l Violinist Wolfgang David will perform a concert entitled Le tracce austriache di Bach at the Forum Austriaco di Cultura a Roma on 9 March at 20.00. A former child prodigy who was admitted to the Musikhochschule in Vienna at the age of eight, David will perform violin solos composed not just by Johann Sebastian Bach (1685-1750) but also by Erwin Schulhoff (1894-1942), who studied in Vienna, and by Austrian composer Egon Wellesz (1885-1974).
Forum Austriaco di Cultura a Roma, Viale B. Buozzi 113, tel. 063608371, www.austriacult.roma.it.
l Together with the Casa di Goethe, the Forum Austriaco di Cultura a Roma has organised an exhibition of works from the collection of the Academy of Figurative Arts in Vienna entitled Alla ricerca dellinfinito. The exhibition features drawings and watercolours by German and Austrian artists of the Romantic movement of the 19th century, including portraits, allegories and landscapes. Among the highlights are Julius Schnorr von Carolsfelds 1820 Rmische Portrtbuch (Roman Portraits), whose subjects include some of the leading intellectuals in Rome at the time; two watercolour landscapes by Joseph Anton Koch; and the religious drawings of Joseph Frich.
Alla ricerca dellinfinto features some 80 works by 23 German and Austrian artists, many of whom lived and worked in Italy, divided into landscapes, portraits, religious scenes and those with subjects taken from literature or folklore. It can be seen at the Casa di Goethe 18 March-12 June, Tues-Sun 10.00-18.00.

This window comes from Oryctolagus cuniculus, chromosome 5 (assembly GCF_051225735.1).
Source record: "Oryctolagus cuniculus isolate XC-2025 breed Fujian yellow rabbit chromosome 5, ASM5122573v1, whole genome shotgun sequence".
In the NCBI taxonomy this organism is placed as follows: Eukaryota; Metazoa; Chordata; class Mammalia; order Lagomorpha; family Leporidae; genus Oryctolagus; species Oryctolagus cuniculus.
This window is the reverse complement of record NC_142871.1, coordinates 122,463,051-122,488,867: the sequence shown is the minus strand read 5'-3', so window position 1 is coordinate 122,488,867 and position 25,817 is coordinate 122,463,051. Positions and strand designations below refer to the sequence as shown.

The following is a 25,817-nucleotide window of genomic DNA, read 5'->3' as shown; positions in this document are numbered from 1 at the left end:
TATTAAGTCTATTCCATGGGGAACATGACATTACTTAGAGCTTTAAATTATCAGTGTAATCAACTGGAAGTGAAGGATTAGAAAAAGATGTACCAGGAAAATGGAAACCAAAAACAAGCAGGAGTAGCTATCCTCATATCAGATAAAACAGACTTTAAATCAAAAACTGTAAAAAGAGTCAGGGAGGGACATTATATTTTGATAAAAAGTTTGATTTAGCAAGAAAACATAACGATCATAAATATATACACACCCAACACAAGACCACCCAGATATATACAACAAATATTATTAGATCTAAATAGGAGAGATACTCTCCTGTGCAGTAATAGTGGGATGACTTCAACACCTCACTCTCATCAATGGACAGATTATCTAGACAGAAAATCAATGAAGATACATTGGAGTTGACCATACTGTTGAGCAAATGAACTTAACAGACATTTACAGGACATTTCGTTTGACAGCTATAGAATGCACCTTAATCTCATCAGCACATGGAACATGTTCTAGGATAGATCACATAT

Casa di Goethe, Via del Corso 18, tel. 0632650412, www.casadigoethe.it.
l A series of events entitled Tracks, focusing on UK Sound Culture from past to present, begins at the British School at Rome with a meeting with Chris Watson on 31 March. A founding member of innovative synth-pop group Cabaret Voltaire in the late 1970s, Watson has more recently dedicated himself to field recordings, in which he investigates the acoustic properties of special locations and how the essence contained within them can be captured and reproduced. Made in remote spots such as the depths of a forest, with the aim of sharing the experience of listening to the atmosphere, some of these field recordings will be aired at the British School from 21.00.
British School at Rome, Via A. Gramsci 61, tel. 063264939, www.bsr.ac.uk.
l Malaysian-born artist H.H. Lim, whose work features reversed words, random lettering and wry titles, will lecture on his art at Temple University Rome on 16 March. Lim, who studied at the Accademia delle Belle Arti in Rome and has lived in the city ever since, uses painting, sculpture, video, installation and performance to create a kind of diary of daily experiences linked to an acute historical and cultural consciousness. His lecture will begin at 15.00 and will feature slides and videos.